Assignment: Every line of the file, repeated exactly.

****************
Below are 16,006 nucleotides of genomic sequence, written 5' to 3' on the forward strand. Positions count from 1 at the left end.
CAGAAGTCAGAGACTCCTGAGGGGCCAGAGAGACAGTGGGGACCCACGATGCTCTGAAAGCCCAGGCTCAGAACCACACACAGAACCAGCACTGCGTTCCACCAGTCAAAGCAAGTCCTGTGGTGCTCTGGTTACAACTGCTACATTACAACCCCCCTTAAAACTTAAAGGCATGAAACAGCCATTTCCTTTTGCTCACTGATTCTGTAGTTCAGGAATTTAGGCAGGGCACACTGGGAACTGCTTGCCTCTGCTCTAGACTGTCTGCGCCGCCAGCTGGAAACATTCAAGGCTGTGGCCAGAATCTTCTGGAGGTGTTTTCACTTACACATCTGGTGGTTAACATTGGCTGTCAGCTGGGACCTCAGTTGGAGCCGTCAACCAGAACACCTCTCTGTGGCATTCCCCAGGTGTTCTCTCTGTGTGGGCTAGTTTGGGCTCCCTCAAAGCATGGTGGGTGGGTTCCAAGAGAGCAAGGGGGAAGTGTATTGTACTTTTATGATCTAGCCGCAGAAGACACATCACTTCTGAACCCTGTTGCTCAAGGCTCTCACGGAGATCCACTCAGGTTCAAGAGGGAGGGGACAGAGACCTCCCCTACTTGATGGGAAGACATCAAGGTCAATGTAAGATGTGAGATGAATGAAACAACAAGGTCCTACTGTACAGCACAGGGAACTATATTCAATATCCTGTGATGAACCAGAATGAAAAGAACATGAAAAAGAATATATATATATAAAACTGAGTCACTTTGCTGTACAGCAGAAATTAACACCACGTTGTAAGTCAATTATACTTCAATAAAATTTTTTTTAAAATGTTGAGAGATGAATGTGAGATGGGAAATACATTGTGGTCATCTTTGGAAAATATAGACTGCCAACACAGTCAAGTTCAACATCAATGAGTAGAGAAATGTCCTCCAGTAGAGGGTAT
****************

Below are 16,006 nucleotides of genomic sequence, written 5' to 3' on the forward strand. Positions count from 1 at the left end.
CAGAAGTCAGAGACTCCTGAGGGGCCAGAGAGACAGTGGGGACCCACGATGCTCTGAAAGCCCAGGCTCAGAACCACACACAGAACCAGCACTGCGTTCCACCAGTCAAAGCAAGTCCTGTGGTGCTCTGGTTACAACTGCTACATTACAACCCCCCTTAAAACTTAAAGGCATGAAACAGCCATTTCCTTTTGCTCACTGATTCTGTAGTTCAGGAATTTAGGCAGGGCACACTGGGAACTGCTTGCCTCTGCTCTAGACTGTCTGCGCCGCCAGCTGGAAACATTCAAGGCTGTGGCCAGAATCTTCTGGAGGTGTTTTCACTTACACATCTGGTGGTTAACATTGGCTGTCAGCTGGGACCTCAGTTGGAGCCGTCAACCAGAACACCTCTCTGTGGCATTCCCCAGGTGTTCTCTCTGTGTGGGCTAGTTTGGGCTCCCTCAAAGCATGGTGGGTGGGTTCCAAGAGAGCAAGGGGGAAGTGTATTGTACTTTTATGATCTAGCCGCAGAAGACACATCACTTCTGAACCCTGTTGCTCAAGGCTCTCACGGAGATCCACTCAGGTTCAAGAGGGAGGGGACAGAGACCTCCCCTACTTGATGGGAAGACATCAAGGTCAATGTAAGATGTGAGATGAATGAAACAACAAGGTCCTACTGTACAGCACAGGGAACTATATTCAATATCCTGTGATGAACCAGAATGAAAAGAACATGAAAAAGAATATATATATATAAAACTGAGTCACTTTGCTGTACAGCAGAAATTAACACCACGTTGTAAGTCAATTATACTTCAATAAAATTTTTTTTAAAATGTTGAGAGATGAATGTGAGATGGGAAATACATTGTGGTCATCTTTGGAAAATATAGACTGCCAACACAGTCAAGTTCAACATCAATGAGTAGAGAAATGTCCTCCAGTAGAGGGTAT